• Don't Get Fleeced: Patagonia, a well-known outerwear company, estimates that making new polyester fiber from recycled garments rather than using new polyester will save 76% in energy and reduce greenhouse gases by 71% in the manufacturing process. We had our kids pack up all their old fleeces and sent them off to Patagonia. Click here to learn more.
  • Computers Compost: According to Guide Wires Services 40 percent of heavy metals found in landfills today come from discarded electronic equipment. Kids can help by donating old electronics here: cristina.org (refurishes for disabled or financially underprivileged), www.dell.com, wwwlapple.com, www.hp.com/recycle all have programs to take back old ones for a fee or for free if buying a new computer from them.
  • Smart Shut-Off: Leaving electronic devices plugged into the wall when you're not using them still drains energy. We found a smart-power strip that knows to go to sleep when you don't need power.
  • Fishy Facts: Purchase only non-endangered fish to help keep the ocean plentiful. Click here for a wallet card from Blue Ocean (blueocean.org) to keep fish facts handy.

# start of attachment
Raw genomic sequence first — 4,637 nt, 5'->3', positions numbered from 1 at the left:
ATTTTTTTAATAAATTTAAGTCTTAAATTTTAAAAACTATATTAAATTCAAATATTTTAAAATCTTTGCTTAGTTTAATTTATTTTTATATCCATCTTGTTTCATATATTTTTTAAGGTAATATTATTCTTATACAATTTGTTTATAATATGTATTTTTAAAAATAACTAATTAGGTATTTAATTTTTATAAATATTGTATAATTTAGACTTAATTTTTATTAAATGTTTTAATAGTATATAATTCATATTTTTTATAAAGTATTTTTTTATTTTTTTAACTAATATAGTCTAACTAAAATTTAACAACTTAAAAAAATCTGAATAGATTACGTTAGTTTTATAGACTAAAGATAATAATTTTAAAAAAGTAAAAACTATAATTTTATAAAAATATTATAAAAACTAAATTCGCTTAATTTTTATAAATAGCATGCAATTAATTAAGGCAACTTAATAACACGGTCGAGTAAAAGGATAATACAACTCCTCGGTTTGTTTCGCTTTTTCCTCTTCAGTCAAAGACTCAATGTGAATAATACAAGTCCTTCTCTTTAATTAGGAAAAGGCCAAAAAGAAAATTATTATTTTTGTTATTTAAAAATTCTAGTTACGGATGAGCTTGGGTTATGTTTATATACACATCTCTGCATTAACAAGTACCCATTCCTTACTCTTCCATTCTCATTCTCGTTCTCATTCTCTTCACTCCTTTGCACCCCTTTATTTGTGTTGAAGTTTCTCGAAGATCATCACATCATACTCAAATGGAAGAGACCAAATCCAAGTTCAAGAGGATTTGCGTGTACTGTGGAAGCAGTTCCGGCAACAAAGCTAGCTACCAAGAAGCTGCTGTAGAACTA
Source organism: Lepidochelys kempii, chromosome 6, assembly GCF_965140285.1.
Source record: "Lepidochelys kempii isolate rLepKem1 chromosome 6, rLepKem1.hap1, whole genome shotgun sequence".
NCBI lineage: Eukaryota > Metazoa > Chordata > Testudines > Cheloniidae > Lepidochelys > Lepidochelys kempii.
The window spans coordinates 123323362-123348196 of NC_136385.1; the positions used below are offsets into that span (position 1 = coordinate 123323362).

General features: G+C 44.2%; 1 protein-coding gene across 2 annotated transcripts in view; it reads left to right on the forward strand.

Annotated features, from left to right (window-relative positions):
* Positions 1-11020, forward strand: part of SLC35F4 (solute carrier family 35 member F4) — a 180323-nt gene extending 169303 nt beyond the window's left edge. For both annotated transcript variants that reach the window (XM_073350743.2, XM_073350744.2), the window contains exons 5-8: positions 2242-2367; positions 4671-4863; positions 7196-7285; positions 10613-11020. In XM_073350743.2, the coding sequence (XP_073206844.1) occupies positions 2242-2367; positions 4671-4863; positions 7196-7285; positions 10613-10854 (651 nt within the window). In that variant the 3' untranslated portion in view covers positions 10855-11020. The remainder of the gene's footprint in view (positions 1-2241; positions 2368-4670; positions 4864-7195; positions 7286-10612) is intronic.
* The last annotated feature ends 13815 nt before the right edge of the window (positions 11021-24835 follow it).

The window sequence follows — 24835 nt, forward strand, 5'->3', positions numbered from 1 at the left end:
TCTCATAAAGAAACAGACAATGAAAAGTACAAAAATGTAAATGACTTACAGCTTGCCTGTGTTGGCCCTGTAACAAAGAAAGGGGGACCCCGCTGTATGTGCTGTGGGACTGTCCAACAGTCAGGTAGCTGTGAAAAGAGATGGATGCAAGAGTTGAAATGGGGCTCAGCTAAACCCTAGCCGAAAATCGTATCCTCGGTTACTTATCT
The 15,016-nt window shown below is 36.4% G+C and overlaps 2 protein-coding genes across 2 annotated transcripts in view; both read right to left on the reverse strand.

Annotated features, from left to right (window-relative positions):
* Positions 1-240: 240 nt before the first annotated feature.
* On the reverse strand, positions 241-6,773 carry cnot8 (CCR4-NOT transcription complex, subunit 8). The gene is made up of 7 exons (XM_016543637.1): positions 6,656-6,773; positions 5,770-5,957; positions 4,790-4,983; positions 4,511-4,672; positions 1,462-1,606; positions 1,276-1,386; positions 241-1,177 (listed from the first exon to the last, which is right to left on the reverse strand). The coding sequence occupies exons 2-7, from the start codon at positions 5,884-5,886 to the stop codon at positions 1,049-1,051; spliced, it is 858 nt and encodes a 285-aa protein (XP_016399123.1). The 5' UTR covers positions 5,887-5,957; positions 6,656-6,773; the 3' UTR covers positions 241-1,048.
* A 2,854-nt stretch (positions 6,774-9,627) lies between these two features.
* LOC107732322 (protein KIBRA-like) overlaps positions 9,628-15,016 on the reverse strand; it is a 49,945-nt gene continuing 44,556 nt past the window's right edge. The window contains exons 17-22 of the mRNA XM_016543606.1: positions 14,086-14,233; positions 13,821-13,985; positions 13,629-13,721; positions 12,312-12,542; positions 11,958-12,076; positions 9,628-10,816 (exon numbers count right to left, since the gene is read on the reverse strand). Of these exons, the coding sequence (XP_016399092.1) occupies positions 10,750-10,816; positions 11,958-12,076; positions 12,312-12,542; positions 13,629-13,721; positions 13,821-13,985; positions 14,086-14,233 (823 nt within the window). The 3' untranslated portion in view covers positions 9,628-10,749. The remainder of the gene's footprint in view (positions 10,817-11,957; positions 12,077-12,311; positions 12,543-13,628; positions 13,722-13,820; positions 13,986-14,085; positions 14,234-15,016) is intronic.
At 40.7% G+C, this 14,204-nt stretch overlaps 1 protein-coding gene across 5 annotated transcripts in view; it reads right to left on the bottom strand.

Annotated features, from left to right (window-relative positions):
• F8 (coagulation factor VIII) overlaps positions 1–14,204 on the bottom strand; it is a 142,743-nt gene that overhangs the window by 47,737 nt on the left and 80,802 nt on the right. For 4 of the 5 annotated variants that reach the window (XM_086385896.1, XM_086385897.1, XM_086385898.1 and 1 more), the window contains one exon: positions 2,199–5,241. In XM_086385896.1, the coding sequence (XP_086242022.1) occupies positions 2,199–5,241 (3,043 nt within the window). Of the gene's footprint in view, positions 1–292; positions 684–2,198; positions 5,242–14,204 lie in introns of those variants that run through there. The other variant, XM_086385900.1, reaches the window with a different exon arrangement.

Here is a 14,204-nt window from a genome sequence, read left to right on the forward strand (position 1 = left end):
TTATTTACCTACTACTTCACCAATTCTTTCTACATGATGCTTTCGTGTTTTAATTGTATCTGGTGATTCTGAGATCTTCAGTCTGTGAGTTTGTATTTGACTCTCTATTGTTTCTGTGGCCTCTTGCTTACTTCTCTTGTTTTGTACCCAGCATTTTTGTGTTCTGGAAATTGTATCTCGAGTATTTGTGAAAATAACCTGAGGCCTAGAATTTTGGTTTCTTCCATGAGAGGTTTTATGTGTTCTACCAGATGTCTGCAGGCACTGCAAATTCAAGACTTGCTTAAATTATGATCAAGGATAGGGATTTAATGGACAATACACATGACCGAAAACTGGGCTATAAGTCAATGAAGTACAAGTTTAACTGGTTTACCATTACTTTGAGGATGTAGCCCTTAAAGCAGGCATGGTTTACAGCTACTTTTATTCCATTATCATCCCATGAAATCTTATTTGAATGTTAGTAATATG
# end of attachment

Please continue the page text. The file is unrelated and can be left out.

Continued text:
• Marine Mammal Care Center: If your kids enjoyed cleaning up the beach and helping keep the ocean clean for sea life, they will also enjoy visiting the wonderful sea mammal hospital in San Pedro. Kids can call ahead to learn what the facility needs, and bring supplies when they go to see how the hospital works. Click here to read about this Popcorn Adventure.

Here are some interesting tidbits to think about:

  • California has led the country in developing legislation to control carbon dioxide emissions from automobiles. According to The New York Times, "California has been in the vanguard for the last five years, first with its bill to regulate carbon dioxide emissions from vehicle tailpipes in 2002, and then with its landmark 2006 law requiring a 25 percent reduction in the state's carbon dioxide emissions by 2020."
  • Get Inspired: Reading all the Earth Day issues at a magazine stand will give you an abundant supply of ideas of how you can make your life green - from purchasing carbon offsets to unplugging electronic devices to changing light bulbs. The battle for the environment has moved to the macro-level (with green architecture and design, multi-national companies making changes that help the planet) as well as the micro (families living sustainable lives “off the grid”). We liked Time's April 9 Double Issue and the April Town and Country.
  • Put your families efforts in perspective: We read about a family in New York City who is living "off the grid" for a year - not buying anything, not using packaged foods and... not using toilet paper. Suddenly, changing a few light bulbs around the house felt manageable.

 
Want more? Here are KOTC's picks of films, books, music, and websites that connect your family to more culture.



Want to see more films about the environment? Click here to visit the Kids Off the Couch store at Amazon.com.

Want to read more about the environment? Click here to visit the Kids Off the Couch store at Amazon.com.